Despite major COVID-19 disruptions, a survey study involving more than 8,300 students at 29 colleges and universities revealed that most maintained their trust in their institutions, at least in the early pandemic months.
In the study, published in the journal American Behavioral Scientist, the researchers found steady trust among many student demographics including white and Hispanic students even as the pandemic started moving many campuses online. There were notable exceptions, however, with trust falling among Black students and students whose parents had not attended college.
"There is a tension between ensuring campus safety on the one hand and being mindful of the vulnerabilities that students may have on the other," said lead author Shannon Calderone, an assistant professor of educational leadership at Washington State University Tri-Cities campus. "We can learn from these experiences, but on the whole, many institutions were responsive in terms of making decisions and acting on them."
The survey answers did not reveal the reasons why some students lost trust, but the researchers noted that the decreases tended to occur among groups who already had some distrust in higher education. For students from lower-income households, the pandemic also meant they were likely sent back to homes without key resources such as high-speed internet that more advantaged students had.
"A couple of reasons might explain these differences and one is the students' historical relationships with their institutions," said Calderone. "Also, the more vulnerable students tend to be, the more that may have also shifted trust -- especially when substantial changes were taking place in a very short period of time, that vulnerability could be exacerbated."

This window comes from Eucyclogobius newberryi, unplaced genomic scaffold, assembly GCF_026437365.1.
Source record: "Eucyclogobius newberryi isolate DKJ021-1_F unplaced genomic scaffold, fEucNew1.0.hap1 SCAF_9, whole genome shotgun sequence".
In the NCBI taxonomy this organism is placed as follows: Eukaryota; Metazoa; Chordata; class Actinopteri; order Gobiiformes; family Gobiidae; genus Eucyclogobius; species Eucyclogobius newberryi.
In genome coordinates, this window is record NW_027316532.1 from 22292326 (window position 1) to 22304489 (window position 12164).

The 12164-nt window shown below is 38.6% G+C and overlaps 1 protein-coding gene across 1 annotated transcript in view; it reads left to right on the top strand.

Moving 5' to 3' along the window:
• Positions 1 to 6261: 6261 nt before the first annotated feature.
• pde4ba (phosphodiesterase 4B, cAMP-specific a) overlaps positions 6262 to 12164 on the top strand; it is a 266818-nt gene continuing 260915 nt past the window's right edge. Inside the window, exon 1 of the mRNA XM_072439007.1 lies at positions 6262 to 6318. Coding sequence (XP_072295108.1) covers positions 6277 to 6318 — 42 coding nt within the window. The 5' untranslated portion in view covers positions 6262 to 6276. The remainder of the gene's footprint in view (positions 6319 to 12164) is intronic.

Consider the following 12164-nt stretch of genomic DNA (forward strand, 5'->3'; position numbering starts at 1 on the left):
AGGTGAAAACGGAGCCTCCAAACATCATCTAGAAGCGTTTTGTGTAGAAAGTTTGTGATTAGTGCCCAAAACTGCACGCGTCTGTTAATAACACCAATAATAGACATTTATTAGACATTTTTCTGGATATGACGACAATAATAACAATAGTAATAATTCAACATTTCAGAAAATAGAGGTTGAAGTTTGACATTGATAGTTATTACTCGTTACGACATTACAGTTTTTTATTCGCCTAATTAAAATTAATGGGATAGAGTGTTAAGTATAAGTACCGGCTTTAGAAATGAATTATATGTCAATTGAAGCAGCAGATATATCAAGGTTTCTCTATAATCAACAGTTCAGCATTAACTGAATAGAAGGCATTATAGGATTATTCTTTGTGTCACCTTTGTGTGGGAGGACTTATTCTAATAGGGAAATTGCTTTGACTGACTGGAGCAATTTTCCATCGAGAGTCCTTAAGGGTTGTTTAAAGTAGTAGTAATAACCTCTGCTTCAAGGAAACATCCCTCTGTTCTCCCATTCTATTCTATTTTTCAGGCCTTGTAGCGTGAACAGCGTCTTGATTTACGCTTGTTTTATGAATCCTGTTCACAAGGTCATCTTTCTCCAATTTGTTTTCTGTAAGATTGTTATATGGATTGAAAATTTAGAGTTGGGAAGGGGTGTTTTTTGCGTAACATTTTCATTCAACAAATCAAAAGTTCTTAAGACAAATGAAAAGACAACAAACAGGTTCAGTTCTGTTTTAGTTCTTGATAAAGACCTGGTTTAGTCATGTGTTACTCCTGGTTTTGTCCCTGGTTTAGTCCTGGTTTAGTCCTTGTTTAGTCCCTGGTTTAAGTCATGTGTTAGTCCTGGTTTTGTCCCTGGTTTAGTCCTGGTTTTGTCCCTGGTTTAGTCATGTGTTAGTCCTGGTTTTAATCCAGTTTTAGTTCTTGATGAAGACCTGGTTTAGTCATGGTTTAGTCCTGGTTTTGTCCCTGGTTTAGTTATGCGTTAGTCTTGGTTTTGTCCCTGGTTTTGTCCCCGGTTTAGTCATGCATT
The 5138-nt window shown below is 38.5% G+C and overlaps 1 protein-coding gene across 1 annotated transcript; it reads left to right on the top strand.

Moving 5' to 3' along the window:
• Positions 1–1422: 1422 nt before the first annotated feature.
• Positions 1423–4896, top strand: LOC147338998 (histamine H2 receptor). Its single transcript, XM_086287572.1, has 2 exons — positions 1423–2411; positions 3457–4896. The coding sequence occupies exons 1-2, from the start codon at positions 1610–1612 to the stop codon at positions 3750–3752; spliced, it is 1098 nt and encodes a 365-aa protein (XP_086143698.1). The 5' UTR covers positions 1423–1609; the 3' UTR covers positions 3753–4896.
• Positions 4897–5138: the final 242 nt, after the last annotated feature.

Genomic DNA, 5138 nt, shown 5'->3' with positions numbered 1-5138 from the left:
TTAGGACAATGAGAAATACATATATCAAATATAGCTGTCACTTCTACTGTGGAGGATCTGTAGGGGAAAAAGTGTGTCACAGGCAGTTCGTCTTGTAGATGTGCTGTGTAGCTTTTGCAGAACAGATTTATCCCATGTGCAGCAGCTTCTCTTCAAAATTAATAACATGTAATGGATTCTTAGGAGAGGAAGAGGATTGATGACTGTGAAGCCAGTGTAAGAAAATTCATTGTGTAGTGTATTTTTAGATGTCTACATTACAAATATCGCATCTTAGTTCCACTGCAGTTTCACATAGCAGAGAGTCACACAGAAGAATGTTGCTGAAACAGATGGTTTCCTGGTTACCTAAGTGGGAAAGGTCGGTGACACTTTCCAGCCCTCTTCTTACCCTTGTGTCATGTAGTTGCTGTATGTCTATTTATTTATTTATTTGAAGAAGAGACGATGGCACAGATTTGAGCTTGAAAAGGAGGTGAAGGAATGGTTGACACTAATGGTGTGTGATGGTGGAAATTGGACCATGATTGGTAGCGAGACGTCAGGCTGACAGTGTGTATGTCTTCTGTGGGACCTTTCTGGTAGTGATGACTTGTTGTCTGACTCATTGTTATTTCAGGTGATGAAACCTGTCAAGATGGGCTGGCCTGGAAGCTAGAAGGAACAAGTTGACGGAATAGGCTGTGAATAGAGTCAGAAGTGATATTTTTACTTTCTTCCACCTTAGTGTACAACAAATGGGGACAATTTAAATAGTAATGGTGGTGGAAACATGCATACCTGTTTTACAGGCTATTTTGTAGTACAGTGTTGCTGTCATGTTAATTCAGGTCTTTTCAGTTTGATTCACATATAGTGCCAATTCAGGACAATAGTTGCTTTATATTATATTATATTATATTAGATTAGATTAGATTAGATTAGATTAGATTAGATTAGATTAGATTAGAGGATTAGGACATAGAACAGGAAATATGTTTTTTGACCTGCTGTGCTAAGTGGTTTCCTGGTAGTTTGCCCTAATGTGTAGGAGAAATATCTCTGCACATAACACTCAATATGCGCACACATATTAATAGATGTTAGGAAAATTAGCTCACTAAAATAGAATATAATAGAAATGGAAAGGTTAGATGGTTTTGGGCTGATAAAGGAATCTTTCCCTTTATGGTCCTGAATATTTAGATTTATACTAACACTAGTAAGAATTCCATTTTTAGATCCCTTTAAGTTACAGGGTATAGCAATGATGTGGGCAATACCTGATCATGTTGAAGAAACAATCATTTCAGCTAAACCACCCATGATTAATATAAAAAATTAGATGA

For this study, Calderone and co-author Kevin Fosnacht from Indiana University, Bloomington, analyzed student answers to a special set of trust questions added to the National Survey of Student Engagement. The survey period spanned from February 2020 to May 2020 just as pandemic measures started impacting campuses nationwide.
Among the positive results, students with disabilities showed an increase in trust at the start of the pandemic.
"This suggests that institutions were pretty responsive in creating environments through this transition that would allow students with disabilities to be successful," Calderone said.
While the overall results showed steady or increasing trust among students, the researchers emphasized a need for college and university leaders to communicate well with students of all backgrounds to better understand and address their needs.
"Unfortunately, we're bound to have something like this happen again, so one big lesson from this is to really be thinking about how we bring other voices into the dialogue around decision making," Calderone said.
Cite This Page: